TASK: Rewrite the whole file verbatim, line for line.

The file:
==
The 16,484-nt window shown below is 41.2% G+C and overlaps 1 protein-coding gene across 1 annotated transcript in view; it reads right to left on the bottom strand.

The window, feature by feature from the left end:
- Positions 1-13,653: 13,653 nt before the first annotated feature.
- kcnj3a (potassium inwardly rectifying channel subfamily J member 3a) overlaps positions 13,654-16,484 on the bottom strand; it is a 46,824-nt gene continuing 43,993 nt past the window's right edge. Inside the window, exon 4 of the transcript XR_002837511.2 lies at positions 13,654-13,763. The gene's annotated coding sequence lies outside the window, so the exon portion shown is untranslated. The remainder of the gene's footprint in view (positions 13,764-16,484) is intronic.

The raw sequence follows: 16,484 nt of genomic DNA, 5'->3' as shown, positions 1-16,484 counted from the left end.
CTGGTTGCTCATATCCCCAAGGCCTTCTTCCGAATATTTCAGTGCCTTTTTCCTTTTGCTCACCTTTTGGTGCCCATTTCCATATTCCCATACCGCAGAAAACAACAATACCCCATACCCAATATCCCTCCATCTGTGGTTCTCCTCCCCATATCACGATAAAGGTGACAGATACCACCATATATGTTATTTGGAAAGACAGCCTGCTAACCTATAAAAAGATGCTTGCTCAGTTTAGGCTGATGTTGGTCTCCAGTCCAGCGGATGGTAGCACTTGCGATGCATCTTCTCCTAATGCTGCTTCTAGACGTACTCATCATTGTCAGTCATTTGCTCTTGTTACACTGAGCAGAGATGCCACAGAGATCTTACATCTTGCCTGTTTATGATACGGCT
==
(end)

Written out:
The 16,484-nt window shown below is 41.2% G+C and overlaps 1 protein-coding gene across 1 annotated transcript in view; it reads right to left on the bottom strand.

The window, feature by feature from the left end:
- Positions 1-13,653: 13,653 nt before the first annotated feature.
- kcnj3a (potassium inwardly rectifying channel subfamily J member 3a) overlaps positions 13,654-16,484 on the bottom strand; it is a 46,824-nt gene continuing 43,993 nt past the window's right edge. Inside the window, exon 4 of the transcript XR_002837511.2 lies at positions 13,654-13,763. The gene's annotated coding sequence lies outside the window, so the exon portion shown is untranslated. The remainder of the gene's footprint in view (positions 13,764-16,484) is intronic.

The raw sequence follows: 16,484 nt of genomic DNA, 5'->3' as shown, positions 1-16,484 counted from the left end.
CTGGTTGCTCATATCCCCAAGGCCTTCTTCCGAATATTTCAGTGCCTTTTTCCTTTTGCTCACCTTTTGGTGCCCATTTCCATATTCCCATACCGCAGAAAACAACAATACCCCATACCCAATATCCCTCCATCTGTGGTTCTCCTCCCCATATCACGATAAAGGTGACAGATACCACCATATATGTTATTTGGAAAGACAGCCTGCTAACCTATAAAAAGATGCTTGCTCAGTTTAGGCTGATGTTGGTCTCCAGTCCAGCGGATGGTAGCACTTGCGATGCATCTTCTCCTAATGCTGCTTCTAGACGTACTCATCATTGTCAGTCATTTGCTCTTGTTACACTGAGCAGAGATGCCACAGAGATCTTACATCTTGCCTGTTTATGATACGGCT